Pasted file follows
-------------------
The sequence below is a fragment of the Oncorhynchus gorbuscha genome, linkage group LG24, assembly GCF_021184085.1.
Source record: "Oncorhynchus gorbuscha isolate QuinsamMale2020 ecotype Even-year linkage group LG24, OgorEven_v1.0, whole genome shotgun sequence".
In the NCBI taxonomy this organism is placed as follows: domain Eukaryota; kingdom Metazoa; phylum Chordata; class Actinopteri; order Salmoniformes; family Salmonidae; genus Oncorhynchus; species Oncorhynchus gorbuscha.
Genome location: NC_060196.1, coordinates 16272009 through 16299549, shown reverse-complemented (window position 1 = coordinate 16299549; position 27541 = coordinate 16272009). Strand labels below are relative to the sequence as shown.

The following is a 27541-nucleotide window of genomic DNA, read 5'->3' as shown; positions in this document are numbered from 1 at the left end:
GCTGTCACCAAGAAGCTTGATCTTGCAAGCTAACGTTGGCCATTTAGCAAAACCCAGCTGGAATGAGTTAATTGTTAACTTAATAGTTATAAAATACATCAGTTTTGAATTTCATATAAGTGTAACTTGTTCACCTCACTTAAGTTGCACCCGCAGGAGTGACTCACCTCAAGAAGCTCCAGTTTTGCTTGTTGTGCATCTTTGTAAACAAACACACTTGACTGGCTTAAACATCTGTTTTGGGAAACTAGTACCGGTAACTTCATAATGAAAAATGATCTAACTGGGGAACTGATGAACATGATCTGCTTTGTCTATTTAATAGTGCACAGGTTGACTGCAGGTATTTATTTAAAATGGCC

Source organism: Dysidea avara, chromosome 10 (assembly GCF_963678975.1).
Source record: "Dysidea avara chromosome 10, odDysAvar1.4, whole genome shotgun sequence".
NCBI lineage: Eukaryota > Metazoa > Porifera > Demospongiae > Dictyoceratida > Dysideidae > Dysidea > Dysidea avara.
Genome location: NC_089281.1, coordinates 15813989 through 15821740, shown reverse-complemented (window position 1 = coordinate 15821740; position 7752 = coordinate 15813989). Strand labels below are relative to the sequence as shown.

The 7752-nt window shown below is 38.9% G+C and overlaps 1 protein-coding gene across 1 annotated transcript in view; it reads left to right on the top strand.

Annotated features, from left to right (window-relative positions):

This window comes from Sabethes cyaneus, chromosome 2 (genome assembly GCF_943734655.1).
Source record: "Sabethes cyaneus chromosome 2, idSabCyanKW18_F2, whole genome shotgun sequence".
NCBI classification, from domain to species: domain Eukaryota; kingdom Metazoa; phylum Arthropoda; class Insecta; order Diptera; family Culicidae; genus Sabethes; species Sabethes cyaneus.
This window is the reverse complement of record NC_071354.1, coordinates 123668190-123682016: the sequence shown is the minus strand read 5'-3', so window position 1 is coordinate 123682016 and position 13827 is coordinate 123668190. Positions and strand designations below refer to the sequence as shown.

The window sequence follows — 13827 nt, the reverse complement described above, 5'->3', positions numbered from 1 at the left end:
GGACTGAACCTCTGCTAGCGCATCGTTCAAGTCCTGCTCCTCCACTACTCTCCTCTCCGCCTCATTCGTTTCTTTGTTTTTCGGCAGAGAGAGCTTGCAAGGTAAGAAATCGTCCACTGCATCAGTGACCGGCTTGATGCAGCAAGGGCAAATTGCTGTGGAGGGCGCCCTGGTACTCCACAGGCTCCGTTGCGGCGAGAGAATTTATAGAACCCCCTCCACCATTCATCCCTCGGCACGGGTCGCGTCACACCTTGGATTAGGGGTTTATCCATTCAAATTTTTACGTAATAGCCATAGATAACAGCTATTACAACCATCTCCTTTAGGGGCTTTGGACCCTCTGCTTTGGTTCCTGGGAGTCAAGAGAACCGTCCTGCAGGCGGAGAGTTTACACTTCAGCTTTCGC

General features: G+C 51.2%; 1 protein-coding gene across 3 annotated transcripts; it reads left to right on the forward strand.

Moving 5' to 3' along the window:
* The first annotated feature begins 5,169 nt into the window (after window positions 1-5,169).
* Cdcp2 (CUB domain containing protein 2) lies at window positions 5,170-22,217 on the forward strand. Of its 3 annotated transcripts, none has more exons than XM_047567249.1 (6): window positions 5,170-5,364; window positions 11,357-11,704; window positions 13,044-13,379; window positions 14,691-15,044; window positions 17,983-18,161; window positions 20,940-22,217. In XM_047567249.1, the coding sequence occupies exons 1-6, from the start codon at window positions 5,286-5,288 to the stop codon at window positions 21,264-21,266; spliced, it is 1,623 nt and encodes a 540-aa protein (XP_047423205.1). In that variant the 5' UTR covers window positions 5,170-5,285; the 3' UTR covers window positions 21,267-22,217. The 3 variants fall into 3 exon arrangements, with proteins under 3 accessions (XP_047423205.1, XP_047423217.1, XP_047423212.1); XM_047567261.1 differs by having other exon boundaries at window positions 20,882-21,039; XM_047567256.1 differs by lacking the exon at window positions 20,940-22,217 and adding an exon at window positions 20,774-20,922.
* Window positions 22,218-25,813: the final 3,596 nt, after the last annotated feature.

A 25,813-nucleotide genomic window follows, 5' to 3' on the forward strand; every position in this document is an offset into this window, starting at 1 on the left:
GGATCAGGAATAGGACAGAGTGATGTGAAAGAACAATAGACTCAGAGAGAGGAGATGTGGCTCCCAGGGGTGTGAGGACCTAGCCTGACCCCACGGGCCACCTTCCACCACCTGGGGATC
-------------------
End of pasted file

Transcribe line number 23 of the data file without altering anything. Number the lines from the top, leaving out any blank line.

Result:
* Window positions 22,218-25,813: the final 3,596 nt, after the last annotated feature.